We have an obligation to support the DGR says reader

Dear Editor,

I know a couple in Brockton, Charlie and Tessa (not their real names), who have chosen to permanently disconnect from the electricity grid.  For about 10 years, they and their kids worked on a prototype ultra-efficient dwelling that would require very little energy.

When it came time to build their retirement house, they used many unconventional, but effective construction techniques from the prototype.  The resulting 2-bedroom bungalow, built into the side of a hill, is a paragon of efficiency, from the LED lighting to the wood-stove-heated water that circulates through the stamped concrete floors.  They use wood for cooking, hang their clothes to dry, and the only electric appliance that generates heat is the microwave.  Their roof-mounted solar array provides ample electricity, except for the occasional 2-or-3-week period in December when the sun doesn’t shine, and Charlie has to hook up the generator to charge the batteries.

I don’t know if Charlie and Tessa have an opinion about the proposed Deep Geologic Repository for nuclear waste in South Bruce, but I think they’d be well within their rights to be dead set against it.  You see, Charlie and Tessa, by their actions, have shunned all conventional methods of electricity generation, and they’ve made the investments and the sacrifices to back it up.

For the rest of us, who prefer to plug in our coffee pots, and throw a load of towels in the dryer before bed, I think being dead set against the DGR is a little disingenuous.  You see, for the past 50-odd years, we and our parents and grandparents have benefited greatly from nuclear power – from the massive amounts of electricity it produces, from clean air, and from the tremendous economic benefit of having a nuclear generator as the largest employer in our area.  So by rights, each of us “owns” a tiny bit of the nuclear waste that has accumulated, and is being meticulously stored and cared for at our nuclear generating sites.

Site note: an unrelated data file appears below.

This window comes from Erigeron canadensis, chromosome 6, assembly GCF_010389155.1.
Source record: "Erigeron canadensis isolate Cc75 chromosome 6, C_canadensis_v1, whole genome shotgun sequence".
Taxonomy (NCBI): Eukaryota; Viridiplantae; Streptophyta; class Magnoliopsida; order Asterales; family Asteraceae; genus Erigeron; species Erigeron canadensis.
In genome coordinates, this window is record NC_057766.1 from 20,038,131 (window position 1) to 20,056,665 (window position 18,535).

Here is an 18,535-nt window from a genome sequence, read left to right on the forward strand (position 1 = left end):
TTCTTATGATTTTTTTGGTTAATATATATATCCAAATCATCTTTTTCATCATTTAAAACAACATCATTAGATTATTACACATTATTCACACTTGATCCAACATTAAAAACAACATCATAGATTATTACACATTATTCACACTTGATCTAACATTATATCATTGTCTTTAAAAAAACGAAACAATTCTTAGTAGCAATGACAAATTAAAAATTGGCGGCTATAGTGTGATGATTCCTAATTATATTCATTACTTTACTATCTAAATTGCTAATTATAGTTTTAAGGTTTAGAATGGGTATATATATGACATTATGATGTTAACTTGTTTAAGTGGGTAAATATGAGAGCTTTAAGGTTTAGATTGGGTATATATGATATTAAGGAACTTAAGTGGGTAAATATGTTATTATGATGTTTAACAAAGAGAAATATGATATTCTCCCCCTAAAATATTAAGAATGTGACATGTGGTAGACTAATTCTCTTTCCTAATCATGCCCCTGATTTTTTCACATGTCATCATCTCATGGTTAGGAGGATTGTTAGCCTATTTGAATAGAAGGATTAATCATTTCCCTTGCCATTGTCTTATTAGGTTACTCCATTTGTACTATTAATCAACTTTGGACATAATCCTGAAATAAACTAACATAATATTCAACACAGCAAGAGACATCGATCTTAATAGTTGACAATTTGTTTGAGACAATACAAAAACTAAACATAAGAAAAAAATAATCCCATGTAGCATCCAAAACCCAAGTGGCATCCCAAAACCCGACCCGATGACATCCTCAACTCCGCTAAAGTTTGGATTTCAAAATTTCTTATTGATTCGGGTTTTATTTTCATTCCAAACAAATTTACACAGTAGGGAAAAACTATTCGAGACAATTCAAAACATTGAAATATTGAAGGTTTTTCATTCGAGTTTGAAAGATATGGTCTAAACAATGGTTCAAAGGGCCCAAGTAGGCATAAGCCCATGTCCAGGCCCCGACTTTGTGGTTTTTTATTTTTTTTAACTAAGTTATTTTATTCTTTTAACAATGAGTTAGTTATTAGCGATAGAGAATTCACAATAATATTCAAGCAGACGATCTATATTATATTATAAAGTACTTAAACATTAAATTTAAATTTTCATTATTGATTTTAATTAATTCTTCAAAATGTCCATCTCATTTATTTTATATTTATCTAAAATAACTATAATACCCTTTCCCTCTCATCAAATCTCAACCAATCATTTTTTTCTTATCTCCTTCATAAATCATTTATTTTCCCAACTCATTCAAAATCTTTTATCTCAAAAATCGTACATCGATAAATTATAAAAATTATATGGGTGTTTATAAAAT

Before we jump on the “no nuke dump” bandwagon, and loudly proclaim “not in my back yard”, I think each of us should consider that we have not only an obligation, but a unique opportunity.  Here in Bruce County, we have the skills, the land mass and the proper geology to safely and permanently store Ontario’s nuclear waste.  If we take a leadership role, our province will benefit from having the nuclear waste issue properly dealt with.  And our children will benefit from hundreds of good, high-paying jobs in South Bruce for generations to come.

That’s why I encourage my fellow residents and land-owners of South Bruce to be part of the solution, and support the DGR in South Bruce.

Tony Zettel
RR5 Mildmay ON